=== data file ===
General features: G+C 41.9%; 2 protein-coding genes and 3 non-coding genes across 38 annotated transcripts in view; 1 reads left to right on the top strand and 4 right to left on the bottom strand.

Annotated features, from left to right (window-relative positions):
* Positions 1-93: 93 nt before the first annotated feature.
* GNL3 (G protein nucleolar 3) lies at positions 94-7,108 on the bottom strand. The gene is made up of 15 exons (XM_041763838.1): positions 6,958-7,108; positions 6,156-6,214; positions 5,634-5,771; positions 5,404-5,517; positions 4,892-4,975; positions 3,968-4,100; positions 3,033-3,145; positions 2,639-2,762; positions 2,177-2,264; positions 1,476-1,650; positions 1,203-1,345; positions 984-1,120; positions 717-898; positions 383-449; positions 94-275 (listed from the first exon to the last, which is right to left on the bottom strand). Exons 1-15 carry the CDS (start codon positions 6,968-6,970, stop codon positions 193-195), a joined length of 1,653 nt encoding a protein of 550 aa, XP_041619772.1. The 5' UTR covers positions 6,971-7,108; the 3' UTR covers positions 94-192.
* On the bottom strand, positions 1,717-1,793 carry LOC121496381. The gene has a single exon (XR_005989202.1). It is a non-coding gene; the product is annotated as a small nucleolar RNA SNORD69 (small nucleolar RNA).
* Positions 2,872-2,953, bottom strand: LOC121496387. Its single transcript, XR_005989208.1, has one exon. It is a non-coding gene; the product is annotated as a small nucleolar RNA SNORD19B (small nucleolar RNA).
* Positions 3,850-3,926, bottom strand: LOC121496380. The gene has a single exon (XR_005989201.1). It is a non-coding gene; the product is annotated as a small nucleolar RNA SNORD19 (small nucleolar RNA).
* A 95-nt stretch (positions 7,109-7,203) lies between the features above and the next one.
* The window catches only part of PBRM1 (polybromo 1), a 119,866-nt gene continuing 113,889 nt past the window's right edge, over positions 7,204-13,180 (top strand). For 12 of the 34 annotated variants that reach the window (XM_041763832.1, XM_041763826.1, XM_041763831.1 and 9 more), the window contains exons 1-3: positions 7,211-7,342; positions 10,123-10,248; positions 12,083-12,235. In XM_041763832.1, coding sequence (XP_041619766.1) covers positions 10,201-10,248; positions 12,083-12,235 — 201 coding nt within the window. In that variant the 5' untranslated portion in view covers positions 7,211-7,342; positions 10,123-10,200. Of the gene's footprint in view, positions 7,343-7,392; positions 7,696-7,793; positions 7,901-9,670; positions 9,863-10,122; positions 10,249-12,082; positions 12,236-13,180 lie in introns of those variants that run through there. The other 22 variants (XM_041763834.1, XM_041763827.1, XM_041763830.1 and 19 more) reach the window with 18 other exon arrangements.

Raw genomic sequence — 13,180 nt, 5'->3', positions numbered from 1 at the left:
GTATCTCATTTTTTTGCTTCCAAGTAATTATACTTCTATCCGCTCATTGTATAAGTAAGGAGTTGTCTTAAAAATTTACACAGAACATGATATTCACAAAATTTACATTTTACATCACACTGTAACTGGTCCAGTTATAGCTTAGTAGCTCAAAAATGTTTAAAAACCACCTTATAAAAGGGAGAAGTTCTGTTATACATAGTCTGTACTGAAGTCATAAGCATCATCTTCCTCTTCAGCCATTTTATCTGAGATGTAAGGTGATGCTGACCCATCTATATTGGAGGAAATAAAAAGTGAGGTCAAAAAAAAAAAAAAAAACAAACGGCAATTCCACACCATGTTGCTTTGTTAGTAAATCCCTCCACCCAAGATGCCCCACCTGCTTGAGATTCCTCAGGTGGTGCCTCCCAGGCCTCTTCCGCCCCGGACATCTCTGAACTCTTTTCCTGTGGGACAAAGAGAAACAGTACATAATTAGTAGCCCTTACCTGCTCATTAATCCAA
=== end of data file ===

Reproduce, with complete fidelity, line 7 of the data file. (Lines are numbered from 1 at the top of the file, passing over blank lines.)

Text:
* Positions 3,850-3,926, bottom strand: LOC121496380. The gene has a single exon (XR_005989201.1). It is a non-coding gene; the product is annotated as a small nucleolar RNA SNORD19 (small nucleolar RNA).